My Year in Books 2019

TL;DR This is my rundown of my reading year – not on a book by book basis, but a few thoughts and recommendations.

In 2019, I read a total of 30 books, which is about par for the course for me, a little more than last year, but nowhere near the 60+ books that all CEOs supposedly reads a year, if you believe all those speed-reading apps.

I’ve mixed and matched classic novels with work related books and other non-fiction and fiction titles. I didn’t leave any books unfinished, which is a good sign in some ways, but maybe also tells me that I didn’t push myself enough in terms of going outside of my literary comfort zone.

One of the books I had really looked forward to reading, and finally got around this year, was Gabriel Wyner’s “Fluent Forever”. I’m really into learning languages, but have always found that language classes, save for a very, very few that are prohibitively expensive, are a waste of time. So I was curious what Wyner’s approach was. I was pleasently surprised by how much his approach looked like the approach to general learning that was outlined in one of my favorite reads from last year, “Make It Stick” by Brown et al.

I also finished the Civil War Trilogy that I started last year. Where “Gods and Generals” that I read last year covered the build-up to the Civil War and the battles leading up to Gettysburg, the second one, “The Killer Angels” focused entirely on Gettysburg, and the third book, “The Last Full Measure” gave the account of the protracted final years of the war. Together, they offer a very complete history of the American Civil War, why it happened, and what was at stake. Focus is largely on the military leaders, so not too much on the suffering and victories seen from the average soldiers’ points of view, and if you’re not relatively familiar with the history, all the names can get a little confusing. A note if you’re looking to buy these books: they are a trilogy, but somewhat confusingly, the second book in the series is not written by the same author as the first and third book, and it was published first. Many years before the others, in fact. The explanation is that Michael Shaarah wrote “The Killer Angels” in 1974 as a stand alone book. In 2000, his son, Michael Shaarah, wrote and published “Gods and Generals” as a prequel his father’s book, and after that “The Last Full Measure” as a sequel.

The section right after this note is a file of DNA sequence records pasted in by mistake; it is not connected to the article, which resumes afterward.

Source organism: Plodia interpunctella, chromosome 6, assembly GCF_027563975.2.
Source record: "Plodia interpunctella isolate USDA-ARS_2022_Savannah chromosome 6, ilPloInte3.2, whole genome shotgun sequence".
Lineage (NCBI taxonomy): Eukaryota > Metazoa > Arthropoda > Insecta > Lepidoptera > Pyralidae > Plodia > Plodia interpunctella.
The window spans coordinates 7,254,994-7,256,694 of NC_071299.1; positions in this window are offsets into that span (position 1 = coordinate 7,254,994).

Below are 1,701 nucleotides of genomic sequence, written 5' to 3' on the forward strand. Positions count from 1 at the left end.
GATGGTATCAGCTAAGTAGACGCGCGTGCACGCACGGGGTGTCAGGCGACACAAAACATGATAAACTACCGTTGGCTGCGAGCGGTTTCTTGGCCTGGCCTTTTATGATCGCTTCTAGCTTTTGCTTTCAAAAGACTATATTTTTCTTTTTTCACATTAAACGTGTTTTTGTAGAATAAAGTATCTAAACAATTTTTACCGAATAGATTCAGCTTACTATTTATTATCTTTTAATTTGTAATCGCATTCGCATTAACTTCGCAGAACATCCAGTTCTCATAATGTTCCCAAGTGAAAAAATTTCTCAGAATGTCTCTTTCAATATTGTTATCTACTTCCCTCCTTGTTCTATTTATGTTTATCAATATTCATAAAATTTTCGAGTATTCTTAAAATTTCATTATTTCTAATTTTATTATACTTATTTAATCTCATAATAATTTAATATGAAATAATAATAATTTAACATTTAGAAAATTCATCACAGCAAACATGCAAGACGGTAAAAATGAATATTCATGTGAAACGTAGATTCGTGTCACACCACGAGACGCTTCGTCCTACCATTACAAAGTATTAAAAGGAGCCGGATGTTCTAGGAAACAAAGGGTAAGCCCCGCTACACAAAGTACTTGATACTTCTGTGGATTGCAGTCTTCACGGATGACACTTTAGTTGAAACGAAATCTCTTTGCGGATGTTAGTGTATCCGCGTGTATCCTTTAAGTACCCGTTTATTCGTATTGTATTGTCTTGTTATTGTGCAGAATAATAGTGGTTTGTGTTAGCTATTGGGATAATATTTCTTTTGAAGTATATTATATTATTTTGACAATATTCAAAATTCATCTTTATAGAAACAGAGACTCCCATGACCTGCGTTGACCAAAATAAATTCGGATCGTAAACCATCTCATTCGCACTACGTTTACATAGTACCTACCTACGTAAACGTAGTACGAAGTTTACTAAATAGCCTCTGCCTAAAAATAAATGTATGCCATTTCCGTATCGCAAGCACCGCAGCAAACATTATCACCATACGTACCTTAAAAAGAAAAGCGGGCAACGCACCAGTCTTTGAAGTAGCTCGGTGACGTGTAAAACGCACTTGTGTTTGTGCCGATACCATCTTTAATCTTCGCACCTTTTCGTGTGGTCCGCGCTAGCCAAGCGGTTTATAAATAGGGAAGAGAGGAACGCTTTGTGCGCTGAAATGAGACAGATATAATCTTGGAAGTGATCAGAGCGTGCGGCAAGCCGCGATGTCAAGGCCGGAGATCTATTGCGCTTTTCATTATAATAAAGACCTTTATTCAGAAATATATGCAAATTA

One of the best books I read this year was “The Code Book” by Simon Singh. A history of codes and ciphers (including the difference between the two), it goes over man’s work to hide messages from prying eyes, from tattooing a message on a bald head and letting the hair grow, over Le Grande Chifre and the Enigma machine, to quantum computing. And manages to do it all in a manner approachable to everyone with an interest in the subject and a minimum of mathematical knowledge.

Another favorite was “You Are Now Less Dumb” by David McRaney, a book on the bias we humans succumb to, where they come from, and how to (try to) beat them. The introduction is one of the most mindblowing things I’ve read this year. The book itself is great, though the format does get a bit repetitious. And in spite of the subtitle’s promise to show you how to “outsmart yourself”, it spends most of it’s time showing you how you fool yourself. But a very enlightening read nonetheless.